More, persons who are easily hypnotised — and can readily block pain perception under hypnosis — have been found to have larger corpus callosi, at least in the anterior portion.
Only the highly hypnotizable subjects (HHs) who eliminated pain perception were included in the present study. These HHs, who demonstrated more effective attentional and inhibitory capabilities, had a significantly (P < 0.003) larger (31.8%) rostrum, a corpus callosum area involved in the allocation of attention and transfer of information between prefrontal cortices, than low hypnotizable subjects (LHs). These results provide support to the neuropsychophysiological model that HHs have more effective frontal attentional systems implementing control, monitoring performance and inhibiting unwanted stimuli from conscious awareness, than LHs. __ http://brain.oxfordjournals.org/content/127/8/1741
The anterior parts of the corpus callosum also seem to be enlarged in meditation practitioners, suggesting that meditation may alter the actual morphology of certain parts of the brain via the brain plasticity of selective use.
Hypnosis vs. Meditation
Although superficial similarities between hypnosis and meditation are readily apparent, we should be aware of the important differences between the two things. Hypnosis can be thought of as a highly focused “spotlight,” while meditation more closely resembles a broadbeam “floodlight.” A hypnotic trance blanks out peripheral phenomena, including ordinary sensations such as pain, discomfort, or embarassment. Meditation — particularly mindfulness meditation — opens the portals of awareness to allow an “eagle’s eye view” of one’s internal and external setting.
Using hypnosis, one can “disconnect” different circuits of brain activity from each other, functionally, on a subconscious level. Mindfulness meditation enlarges the borders of consciousness to allow normally suppressed stimuli to reach mental awareness. At that point, the conscious mind can often sort the relevant from the irrelevant, and alter subsequent consciousness.
Who Wants to Bother with All This Hocus Pocus?
Very few people indeed. Most would rather pop a pill, swallow a draught, lose themselves in a social setting, or otherwise avoid the question of whether they are entirely sleepwalking through their lives — or only doing so halfway. But shouldn’t we want to train our children differently, to be less slaves of our trance states and more aware of their own decision making and life choices?
Fortunately, for the Tech-Oriented Parent, There is Neurofeedback
Neurofeedback uses brainwave and other neurofunctional real-time metrics to allow a person to shape the workings of his own brain. Neurofeedback has proven exceptionally effective for treating ADHD and for brain rehabilitation after injury. The technique has also been useful for treating addictions, depression, autism, migraines, and a range of other dysfunctional states.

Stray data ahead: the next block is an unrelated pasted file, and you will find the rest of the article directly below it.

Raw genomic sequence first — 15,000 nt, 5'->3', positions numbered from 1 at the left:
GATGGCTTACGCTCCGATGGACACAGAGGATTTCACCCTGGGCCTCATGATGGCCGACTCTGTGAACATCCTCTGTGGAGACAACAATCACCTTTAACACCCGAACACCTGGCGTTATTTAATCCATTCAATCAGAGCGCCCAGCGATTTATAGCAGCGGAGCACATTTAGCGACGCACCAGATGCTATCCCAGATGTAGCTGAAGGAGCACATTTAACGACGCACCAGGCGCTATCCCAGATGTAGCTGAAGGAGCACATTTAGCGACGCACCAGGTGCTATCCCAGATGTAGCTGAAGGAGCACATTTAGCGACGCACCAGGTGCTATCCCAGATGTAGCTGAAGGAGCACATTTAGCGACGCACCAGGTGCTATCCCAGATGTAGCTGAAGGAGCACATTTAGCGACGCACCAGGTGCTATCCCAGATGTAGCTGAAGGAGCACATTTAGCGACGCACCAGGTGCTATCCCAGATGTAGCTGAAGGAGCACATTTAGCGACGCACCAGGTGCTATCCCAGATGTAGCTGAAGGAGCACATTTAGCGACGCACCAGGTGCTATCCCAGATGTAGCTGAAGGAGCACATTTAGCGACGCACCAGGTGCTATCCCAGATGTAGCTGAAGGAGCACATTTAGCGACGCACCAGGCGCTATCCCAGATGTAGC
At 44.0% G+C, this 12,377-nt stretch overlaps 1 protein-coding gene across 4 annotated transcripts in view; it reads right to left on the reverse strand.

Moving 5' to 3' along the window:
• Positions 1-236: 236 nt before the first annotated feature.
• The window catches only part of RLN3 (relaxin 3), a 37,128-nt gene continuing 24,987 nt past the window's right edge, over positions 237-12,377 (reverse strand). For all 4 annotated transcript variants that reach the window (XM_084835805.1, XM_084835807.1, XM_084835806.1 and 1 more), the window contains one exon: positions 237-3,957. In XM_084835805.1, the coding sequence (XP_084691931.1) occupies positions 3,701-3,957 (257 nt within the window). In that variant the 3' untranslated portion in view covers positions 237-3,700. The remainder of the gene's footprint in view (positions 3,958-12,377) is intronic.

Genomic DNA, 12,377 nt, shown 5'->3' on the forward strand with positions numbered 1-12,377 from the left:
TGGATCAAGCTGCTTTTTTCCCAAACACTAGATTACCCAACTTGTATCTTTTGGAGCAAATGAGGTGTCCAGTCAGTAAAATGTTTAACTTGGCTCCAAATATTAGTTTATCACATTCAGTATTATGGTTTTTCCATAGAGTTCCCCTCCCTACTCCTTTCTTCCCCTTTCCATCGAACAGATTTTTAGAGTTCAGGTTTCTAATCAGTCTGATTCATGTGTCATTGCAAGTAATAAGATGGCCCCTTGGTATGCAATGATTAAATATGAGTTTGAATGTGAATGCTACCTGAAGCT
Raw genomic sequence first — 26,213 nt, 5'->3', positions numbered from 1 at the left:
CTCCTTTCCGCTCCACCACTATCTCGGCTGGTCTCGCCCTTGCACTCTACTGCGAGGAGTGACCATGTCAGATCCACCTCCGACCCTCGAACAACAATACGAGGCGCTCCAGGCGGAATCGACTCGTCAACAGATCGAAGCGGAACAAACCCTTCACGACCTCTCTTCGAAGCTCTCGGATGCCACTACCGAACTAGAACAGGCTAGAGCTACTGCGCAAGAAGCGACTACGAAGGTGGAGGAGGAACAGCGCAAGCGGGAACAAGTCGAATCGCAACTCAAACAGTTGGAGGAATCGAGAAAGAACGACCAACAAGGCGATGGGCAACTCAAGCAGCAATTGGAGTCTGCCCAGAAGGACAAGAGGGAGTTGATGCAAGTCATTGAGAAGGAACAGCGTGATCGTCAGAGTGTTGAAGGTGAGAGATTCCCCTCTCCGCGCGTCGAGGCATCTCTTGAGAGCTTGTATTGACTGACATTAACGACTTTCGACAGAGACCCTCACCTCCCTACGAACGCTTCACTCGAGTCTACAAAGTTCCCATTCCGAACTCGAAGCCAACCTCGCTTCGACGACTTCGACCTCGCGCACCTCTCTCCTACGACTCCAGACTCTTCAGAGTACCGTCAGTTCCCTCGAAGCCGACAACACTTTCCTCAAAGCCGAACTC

And although there has not been much written on the use of neurofeedback for enlarging conscious awareness, a number of neuroresearchers are doing work on that very project. This is not exactly what I am referring to, but consider:
A recent development in the field is a conceptual approach called the Coordinated Allocation of Resource Model (CAR) of brain functioning which states that specific cognitive abilities are a function of specific electrophysiological variables which can overlap across different cognitive tasks. The activation database guided EEG biofeedback approach initially involves evaluating the subject on a number of academically relevant cognitive tasks and compares the subject’s values on the QEEG measures to a normative database, in particular on the variables that are related to success at that task. __ Wikipedia Neurofeedback
Neurofeedback has also been used to improve the performances of musicians, dancers, actors, athletes, and other persons who make a living from highly focused skills.
Neurofeedback is readily distinguished from ordinary hypnosis and meditation by neurofeedback’s ability to monitor real-time brain activity in particular brain circuits and anatomical centres. “Conscious” intervention on normally unconscious brain processes can then be fine-tuned to suit the goals of clients and their parents.
The Objective is to Learn to Achieve States of Highly Functional Awareness
Dangerous Children learn to achieve heightened situational awareness (and mindfulness) as part of their training. This allows them to anticipate and deal with problems before they happen. The parents of many Dangerous Children in training may also opt for neurofeedback training, where it may be helpful.
The neurological signs of “sleeping while awake” can be too subtle for most available intruments used in everyday neurofeedback training. They also tend to be too fleeting and unpredictable to be easily addressed in most conventional programmes of neurofeedback.
But a careful human observer can usually catch another person who is falling into a trance, in most situations. That is where “life coaches,” parents, and mentors who have some training in Ericksonian hypnosis and similar trance-aware disciplines can make their mark on a Dangerous Child’s future ability to choose his own path on multiple time scales.
Parents of Dangerous Children Must Learn to Pay Attention
Raising a Dangerous Child is an exhausting prospect. Fortunately, Dangerous Children begin to take up the slack of their own training at a surprisingly early age. Even so, parents, coaches, mentors, and helpers need to keep their eyes open so as to be able to intervene at key developmental bifurcation points.